Last month, the Trump Administration announced the launch of investigations of steel and aluminum imports for their effects on national security. The U.S. Department of Commerce, Bureau of Industry and Security (“BIS”) is conducting the investigations, pursuant to Section 232 of the Trade Expansion Act of 1962 (“Sec. 232”).1

Prior to the start of the current investigations, the last Sec. 232 investigation was launched in 2001, when BIS was known as the Bureau of Export Administration (“BXA”). That investigation involved the import of iron ore and semi-finished steel. In that investigation, over 3,000 comments were submitted, with the majority submitted from residents of Minnesota and Michigan towns where there were significant job losses. The 2001 investigation of imported iron ore and semi-finished steel had been requested by two (2) members of Congress from those states. In the 2001 investigation, BXA sent out approximately 175 surveys to producers and customers, and conducted several site visits in various states to study production, shipment and consumption.

The current Sec. 232 investigations will once again focus on determining the effects of imports of steel and aluminum on national security. As with the last investigation, “national security” will be interpreted broadly and several factors will be considered, including:

  • Quantity of the articles under investigation and other circumstances related to their importation; 
  • Domestic production needed for projected national defense requirements and the domestic industry capacity to meet those needs;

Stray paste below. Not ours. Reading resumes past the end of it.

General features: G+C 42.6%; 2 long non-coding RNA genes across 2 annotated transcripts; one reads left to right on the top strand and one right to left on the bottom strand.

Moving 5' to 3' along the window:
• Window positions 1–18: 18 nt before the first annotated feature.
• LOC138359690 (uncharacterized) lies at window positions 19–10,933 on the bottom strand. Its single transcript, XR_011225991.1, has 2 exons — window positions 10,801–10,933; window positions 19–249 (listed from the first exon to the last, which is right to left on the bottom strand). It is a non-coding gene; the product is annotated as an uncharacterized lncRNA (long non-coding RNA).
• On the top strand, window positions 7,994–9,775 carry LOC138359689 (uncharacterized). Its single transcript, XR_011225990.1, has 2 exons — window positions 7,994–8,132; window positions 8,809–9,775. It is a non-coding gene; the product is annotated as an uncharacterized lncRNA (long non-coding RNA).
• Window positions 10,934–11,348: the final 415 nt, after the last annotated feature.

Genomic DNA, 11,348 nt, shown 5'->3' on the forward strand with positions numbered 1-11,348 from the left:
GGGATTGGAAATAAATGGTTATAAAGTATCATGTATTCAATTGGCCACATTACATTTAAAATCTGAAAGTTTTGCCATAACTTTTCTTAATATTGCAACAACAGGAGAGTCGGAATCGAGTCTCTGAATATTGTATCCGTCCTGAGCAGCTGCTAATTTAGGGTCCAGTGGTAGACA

• Existing and expected availability of human resources, products, raw materials, production equipment and facilities needed for national defense;
  • Growth requirements of the domestic industry to meet national defense requirements, including the investment, exploration and development needed for that growth; 
  • Impact of foreign competition on the economic welfare of the domestic industry essential to national security;
  • Displacement of any domestic products causing substantial unemployment, loss of investment, specialized skills and productive capacity; and
  • Any other factors causing a weakening of the national economy.2

A public hearing in the Sec. 232 investigation of steel imports will be held in Washington, D.C. next week, on May 24, as well as a hearing on June 22 with respect to the aluminum imports investigation. In contrast to the 2001 investigation of iron ore and semi-finished steel in which there was a 90-day comment period, only 30 days are provided for the submission of public comments in the current investigations. All public comments are due on May 31, 2017, regarding the investigation of imports of steel. The aluminum investigation comment period closes on June 29.

The 2001 Sec. 232 investigation was initiated on February 1, 2001, and BIS issued its report in October 2001. BIS did not find evidence that imports of iron ore and semi-finished steel threatened or impaired national security, but times and conditions have certainly changed, and the outcomes in the current investigations may lead to much different results. Parties with relevant comments on the factors that BIS will review in the current investigations are encouraged to submit them in a timely manner.